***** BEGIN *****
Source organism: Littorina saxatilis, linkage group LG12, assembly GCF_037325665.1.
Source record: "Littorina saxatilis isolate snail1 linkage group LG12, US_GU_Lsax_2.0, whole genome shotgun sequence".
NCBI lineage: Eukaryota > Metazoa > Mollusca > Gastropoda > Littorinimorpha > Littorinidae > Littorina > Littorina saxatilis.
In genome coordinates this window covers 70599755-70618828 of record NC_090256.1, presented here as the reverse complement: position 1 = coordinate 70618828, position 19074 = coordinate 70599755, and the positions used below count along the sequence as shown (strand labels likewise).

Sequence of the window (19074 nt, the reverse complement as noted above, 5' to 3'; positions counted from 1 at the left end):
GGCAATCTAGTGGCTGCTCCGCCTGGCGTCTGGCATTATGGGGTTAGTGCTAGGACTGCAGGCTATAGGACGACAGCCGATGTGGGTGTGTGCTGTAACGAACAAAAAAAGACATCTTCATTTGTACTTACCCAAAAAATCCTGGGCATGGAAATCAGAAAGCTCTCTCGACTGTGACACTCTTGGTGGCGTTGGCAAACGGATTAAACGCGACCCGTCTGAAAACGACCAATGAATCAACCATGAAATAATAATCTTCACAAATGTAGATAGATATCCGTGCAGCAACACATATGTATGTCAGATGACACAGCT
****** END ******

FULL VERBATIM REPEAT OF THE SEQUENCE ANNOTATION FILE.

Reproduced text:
Source organism: Littorina saxatilis, linkage group LG12, assembly GCF_037325665.1.
Source record: "Littorina saxatilis isolate snail1 linkage group LG12, US_GU_Lsax_2.0, whole genome shotgun sequence".
NCBI lineage: Eukaryota > Metazoa > Mollusca > Gastropoda > Littorinimorpha > Littorinidae > Littorina > Littorina saxatilis.
In genome coordinates this window covers 70599755-70618828 of record NC_090256.1, presented here as the reverse complement: position 1 = coordinate 70618828, position 19074 = coordinate 70599755, and the positions used below count along the sequence as shown (strand labels likewise).

Sequence of the window (19074 nt, the reverse complement as noted above, 5' to 3'; positions counted from 1 at the left end):
GGCAATCTAGTGGCTGCTCCGCCTGGCGTCTGGCATTATGGGGTTAGTGCTAGGACTGCAGGCTATAGGACGACAGCCGATGTGGGTGTGTGCTGTAACGAACAAAAAAAGACATCTTCATTTGTACTTACCCAAAAAATCCTGGGCATGGAAATCAGAAAGCTCTCTCGACTGTGACACTCTTGGTGGCGTTGGCAAACGGATTAAACGCGACCCGTCTGAAAACGACCAATGAATCAACCATGAAATAATAATCTTCACAAATGTAGATAGATATCCGTGCAGCAACACATATGTATGTCAGATGACACAGCT